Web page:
IPv6 design, deployment, standards, and best practices.
ggnf000
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i got a problem with uniqueness of ipv6 address when ...

Tue Nov 18, 2014 4:01 am

i got a problem with uniqueness of ipv6 address when it involves the MAC-address as a last 64 bit portion. By definition the MAC-addresses are globally unique, that is every network card manufactured have an unique ID which, when supplanted to the later 64-bit portion of the IPV6 makes it also unique. But proliferation of VMs with logical network IDs whose MAC addresses are assigned from random pool makes it not so so??

Also, when I inspect the portion of the ipv6 configured on the VMs that I installed, none of the ipv6 resembles the MAC of the interface. How come?

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eaadams
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Re: i got a problem with uniqueness of ipv6 address when ...

Tue Nov 18, 2014 9:31 am

Are you just speculating here, or are you actually finding duplicate IPv6 addresses across your VMs?
MAC addresses and local IPv6 Link-Local addresses are link/segment relevant only so duplicates in different networks, should they occur, shouldn't be a problem.
Using EUI-64 is just option to assign interface IPv6 address, and usually has to be configured as the method to be used. For example, MS Windows doesn't use it by default for autoconfiguration.

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Re: i got a problem with uniqueness of ipv6 address when ...

Tue Nov 18, 2014 12:09 pm

First, two identical MACs on one VLAN will cause layer 2 issues, let alone layer 3. You'll notice MAC address flapping.
Second, after assigning an IPv6 address using EUI-64 the device performs DAD, Duplicate Address Detection, to avoid this problem. In IPv4 many (if not all) implementation ARP for their own assigned IP address to see if it already exists.
Third, the latter 64 bits of the IPv6 address are random in Windows because it performs a hashing as part of security. If it wouldn't, your computer is traceable through different networks because the last 64 bits would always be the same. Apple and Linux don't do this by default as far as I know, Linux does have a package for it.
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Re: i got a problem with uniqueness of ipv6 address when ...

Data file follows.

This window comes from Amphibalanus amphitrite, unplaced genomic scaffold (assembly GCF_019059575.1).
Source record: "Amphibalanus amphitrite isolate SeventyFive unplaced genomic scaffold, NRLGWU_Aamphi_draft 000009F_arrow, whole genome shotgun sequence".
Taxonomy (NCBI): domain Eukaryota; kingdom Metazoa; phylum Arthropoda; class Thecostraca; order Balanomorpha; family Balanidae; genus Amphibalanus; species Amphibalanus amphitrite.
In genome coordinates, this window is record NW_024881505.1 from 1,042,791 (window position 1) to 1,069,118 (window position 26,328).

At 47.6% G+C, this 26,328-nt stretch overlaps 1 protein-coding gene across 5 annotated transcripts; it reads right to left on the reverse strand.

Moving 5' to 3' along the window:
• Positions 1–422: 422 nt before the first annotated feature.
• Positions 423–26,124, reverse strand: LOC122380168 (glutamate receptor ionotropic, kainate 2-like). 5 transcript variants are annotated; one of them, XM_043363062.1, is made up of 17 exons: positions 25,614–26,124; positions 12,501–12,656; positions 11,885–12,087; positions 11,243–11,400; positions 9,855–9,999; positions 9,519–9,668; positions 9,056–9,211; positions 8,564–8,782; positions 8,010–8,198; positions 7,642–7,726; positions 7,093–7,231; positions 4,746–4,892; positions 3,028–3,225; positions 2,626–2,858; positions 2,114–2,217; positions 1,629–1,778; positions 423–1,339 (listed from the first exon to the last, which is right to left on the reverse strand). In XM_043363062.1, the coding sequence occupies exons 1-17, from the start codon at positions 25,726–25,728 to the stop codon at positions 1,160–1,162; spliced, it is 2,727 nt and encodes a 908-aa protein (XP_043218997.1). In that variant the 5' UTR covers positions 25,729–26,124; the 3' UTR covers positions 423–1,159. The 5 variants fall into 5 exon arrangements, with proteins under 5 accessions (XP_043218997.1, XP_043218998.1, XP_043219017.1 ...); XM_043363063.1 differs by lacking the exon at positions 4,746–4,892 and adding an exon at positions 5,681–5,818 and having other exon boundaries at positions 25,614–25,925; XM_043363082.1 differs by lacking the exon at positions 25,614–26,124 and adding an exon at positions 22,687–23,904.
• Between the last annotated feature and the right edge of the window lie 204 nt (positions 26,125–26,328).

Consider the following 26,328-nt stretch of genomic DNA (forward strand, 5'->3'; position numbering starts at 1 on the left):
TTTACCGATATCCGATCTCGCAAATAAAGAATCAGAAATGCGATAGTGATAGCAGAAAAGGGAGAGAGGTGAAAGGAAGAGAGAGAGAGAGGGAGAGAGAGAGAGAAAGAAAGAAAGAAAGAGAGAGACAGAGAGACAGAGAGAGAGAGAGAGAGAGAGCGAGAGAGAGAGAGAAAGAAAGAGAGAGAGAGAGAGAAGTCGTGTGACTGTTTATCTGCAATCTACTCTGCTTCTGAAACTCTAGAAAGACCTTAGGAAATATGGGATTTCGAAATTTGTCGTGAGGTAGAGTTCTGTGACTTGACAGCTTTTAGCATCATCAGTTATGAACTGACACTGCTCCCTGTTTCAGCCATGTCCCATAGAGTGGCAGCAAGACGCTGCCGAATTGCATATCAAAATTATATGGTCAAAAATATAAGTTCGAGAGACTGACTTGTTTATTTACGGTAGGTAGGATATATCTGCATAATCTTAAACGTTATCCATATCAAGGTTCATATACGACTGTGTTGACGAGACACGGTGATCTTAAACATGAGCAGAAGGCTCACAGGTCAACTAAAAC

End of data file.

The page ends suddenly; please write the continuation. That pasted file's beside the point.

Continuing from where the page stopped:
Tue Nov 18, 2014 2:20 pm

ESX (and I would assume the other hypervisors) have ways to prevent MAC address conflicts. So unless you are running a large layer 2 domain with multiple hypervisors I wouldn't worry about that. The reason the v6 address and MAC are not the same is probably because the guest OS uses the security extentions as described by Reggle.

Side note - There is a flaw in the Windows hashing of the address (maybe other OSes as well). If I have your real MAC address, and can get your "hashed MAC" one time I can predict all future hashed addresses. So if you went to starbucks, and connected(assuming starbucks has IPv6 enabled) I can sniff the network to get your real MAC, and I will also get your current "hashed MAC" which is part of your address. Then using those two pieces of data I can generate the next "hashed MAC" and the next, etc. Till you either reinstall, or change the real MAC address.

Is this a big deal? Not now with IPv6 deployments so small, but if you are worried about someone tracking your address around the internet then you should use something more secure than the built in security of hashing your MAC address.

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ggnf000
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Re: i got a problem with uniqueness of ipv6 address when ...

Tue Nov 18, 2014 2:51 pm

thanks all, it is just speculation and my guessing. since i am relatively new to this stuff, i will go over and take some time to digest.

ggnf000
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Re: i got a problem with uniqueness of ipv6 address when ...

Wed Nov 19, 2014 1:19 am

Reggle wrote:First, two identical MACs on one VLAN will cause layer 2 issues, let alone layer 3. You'll notice MAC address flapping.
Second, after assigning an IPv6 address using EUI-64 the device performs DAD, Duplicate Address Detection, to avoid this problem. In IPv4 many (if not all) implementation ARP for their own assigned IP address to see if it already exists.
Third, the latter 64 bits of the IPv6 address are random in Windows because it performs a hashing as part of security. If it wouldn't, your computer is traceable through different networks because the last 64 bits would always be the same. Apple and Linux don't do this by default as far as I know, Linux does have a package for it.


I was trying out win7 earlier. Now I installed XP 64-bit from msdn and found that indeed on XP that mac address split into 24-bits and FFFE was inserted. So it ppears the hashing security feature were not in XP by the time or at least by default not enabled.
Thanks!

ggnf000
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Re: i got a problem with uniqueness of ipv6 address when ...

Wed Nov 19, 2014 5:49 pm

Loooks like I finally nailed out the hashed address issue through googling and finding following article.
https://blackundertone.wordpress.com/20 ... addresses/
I can see WIN2003 server, WIN XP does not enable it by defualt and Win7 does.
In win7, i did disable it and get what i was looking for.

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eaadams
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Re: i got a problem with uniqueness of ipv6 address when ...

Thu Nov 20, 2014 2:24 am

Great to see your updates and responses - so many ask a question here and then we never from them again.
The illiterate of the 21st century will not be those who cannot read and write, but those who cannot learn, unlearn, and relearn. Alvin Toffler, "Future Shock" 1970

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